3. Oh, Athenae…, you’re sounding about a cynical as I feel.

  4. aimai says:

    What this post makes me think is that the commenters and journalists and politicians of this country are really, really, morons.
    Look, America and, indeed, any democracy, doesn’t have “political will” it has “political desire.” As other posters have pointed out above Americans desired war, vengeance, nobility, a cause etc… and they acceded to Bush’s co-optation of gtheir vague desires for those things but they never actually had any particular political will for those things. If by that we mean a desire/intention that is stronger than other competing desires and intentions such as the desire not to lose, or not to lose lots of troops, or not to be made a fool of.
    A nd that was obvious from the very beginning. Bush’s whole promise of tghe “short war” was meant to get around the fact that the US did not have, and never had had, some unambigous, unalloyed, “strength of will” when it came to war. People wanted a short war, a glorious war, a war without loss and with great gain. That war has pretty much never existed (except reagan’s little mini ego massages) and it certainly wasn’t the war they got in Iraq. So why lament the loss of political “will?” It never existed in the first place.
    Its like saying that my toddler has a “will to ice cream.” That’s not true. My toddler “desires” ice cream but would never pursue ice cream if it meant injury or pain along the way. Desire without will? idle.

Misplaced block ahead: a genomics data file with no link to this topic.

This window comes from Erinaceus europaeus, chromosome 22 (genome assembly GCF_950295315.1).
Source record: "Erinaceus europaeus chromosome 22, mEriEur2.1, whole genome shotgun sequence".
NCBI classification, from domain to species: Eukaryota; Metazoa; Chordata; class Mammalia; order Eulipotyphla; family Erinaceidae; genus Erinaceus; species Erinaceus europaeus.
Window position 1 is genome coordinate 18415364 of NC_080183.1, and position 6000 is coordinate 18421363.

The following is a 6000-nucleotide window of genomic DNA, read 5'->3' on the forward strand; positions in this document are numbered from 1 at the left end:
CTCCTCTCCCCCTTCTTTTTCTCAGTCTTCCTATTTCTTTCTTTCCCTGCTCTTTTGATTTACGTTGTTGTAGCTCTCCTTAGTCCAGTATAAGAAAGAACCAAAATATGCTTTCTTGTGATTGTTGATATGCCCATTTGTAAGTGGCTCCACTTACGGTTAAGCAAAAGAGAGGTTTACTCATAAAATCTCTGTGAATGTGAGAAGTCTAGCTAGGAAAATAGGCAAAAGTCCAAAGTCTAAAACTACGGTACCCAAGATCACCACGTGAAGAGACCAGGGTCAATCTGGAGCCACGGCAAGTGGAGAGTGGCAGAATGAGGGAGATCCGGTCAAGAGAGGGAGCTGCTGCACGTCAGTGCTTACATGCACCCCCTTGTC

“Will” alone? meaningless. Even if the US had the “political will” to continue in iraq absent a winning strategy that is like saying we are too dumb to pull our feet out of the fire when it starts burning us. Its nothing to be proud of.
    Oh to have a press corps that recognizes that using terms like “political will” when such a thing doesn’t really exist in a democracy for any long term, difficult goal, is an absurdity.
    aimai

  5. pansypoo says:

    this ‘war’ spoiled some dearly held american illusions/delusions. and america hasn’t really seen the bill for it.
    of course there’s still some idiots who still don’t understand how the magicians trickery worked and still see the ‘fWeedom.

  6. Athenae says:

    Darryl, I’m not cynical so much as I’m scared that if everybody doesn’t yell loudly ehough about this, that if everybody assumes what everybody else is thinking, it’ll just happen all over again. “Oh, well, we know better now.” No, we really, really don’t, and unless it’s pointed out that we don’t, and why we don’t, I don’t see how we’re ever going to be able to get out of another situation exactly like this.
    aimai, that’s a hell of a point, and a good distinction.
    A.

  7. The_Other_Sarah says:

    Okay, wait a minute, WTF?
    Look what this moron says is coming, and contrast it with what’s already happening. Iraq today is NOT a haven of peace, bliss and happiness, no matter what our delusional CommandeW-guy-the-decideW-McMoron believes. So. Some kind of working government in Iraq won’t be an improvement over the current situation? What is this guy smoking?